By Philip Kimeli (CCAFS East Africa)
“We have heard the challenges these farmers face first hand due to climate change impacts. The various adaptation initiatives being demonstrated here are quite encouraging since farmers are now able to feed their families as well as earn income to address other household needs. However, the big question is: how can we upscale such initiatives?” asked Jean-Pascal Van Ypersele, Vice-Chair of the Intergovernmental Panel on Climate Change (IPCC).
Jean-Pascal was speaking during a field visit to Makueni, a CGIAR Research Program on Climate Change, Agriculture and Food Security (CCAFS) East Africa learning site organized for delegates who would later attend the 9th International Conference on Community-Based Adaptation to Climate Change (CBA9) held from 27 to 30 April in Nairobi. The visit provided an opportunity for shared learning based on ongoing work in the field for delegates from 21 countries.
Climate change and variability in Machakos and Makueni, Eastern Kenya, has led to increased frequency of severe droughts in the last 50 years. Incidences of failed seasons are reported in two out of every five seasons. Consequently, malnutrition and poverty levels are very high; over 65% of the population lives below the poverty line, on less than one dollar a day. The impacts of climate change have hardly hit most of the villages in these regions. Short rains, high temperatures and emerging crop diseases are problems commonly experienced by these farmers.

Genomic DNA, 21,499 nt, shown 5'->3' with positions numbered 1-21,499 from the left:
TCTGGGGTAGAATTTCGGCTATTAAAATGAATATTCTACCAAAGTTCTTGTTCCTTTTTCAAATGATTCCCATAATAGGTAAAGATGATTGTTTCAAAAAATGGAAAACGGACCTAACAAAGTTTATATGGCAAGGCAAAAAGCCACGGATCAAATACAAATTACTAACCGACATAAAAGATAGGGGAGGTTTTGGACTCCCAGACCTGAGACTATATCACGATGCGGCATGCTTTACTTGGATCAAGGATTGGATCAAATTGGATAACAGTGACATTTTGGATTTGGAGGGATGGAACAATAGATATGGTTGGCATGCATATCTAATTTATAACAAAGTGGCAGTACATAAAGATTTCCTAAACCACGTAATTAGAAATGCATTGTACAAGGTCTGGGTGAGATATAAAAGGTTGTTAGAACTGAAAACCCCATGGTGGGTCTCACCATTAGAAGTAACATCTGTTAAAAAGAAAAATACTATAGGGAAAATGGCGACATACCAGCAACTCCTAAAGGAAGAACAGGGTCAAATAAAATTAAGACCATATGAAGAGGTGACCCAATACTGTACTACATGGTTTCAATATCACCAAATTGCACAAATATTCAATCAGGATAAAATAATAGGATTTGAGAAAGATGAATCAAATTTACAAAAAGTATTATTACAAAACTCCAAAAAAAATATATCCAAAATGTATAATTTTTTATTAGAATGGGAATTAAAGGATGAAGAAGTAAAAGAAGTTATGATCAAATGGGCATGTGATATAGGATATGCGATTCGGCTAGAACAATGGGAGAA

“Sometimes you expect it to rain so much but unfortunately it rains very little, for example in February there was a false start of the season, I planted but my entire crop failed and I had to replant again in March,” explained Moses Mukita, a farmer in Kiboko village, Makueni, to the delegates.Read more…….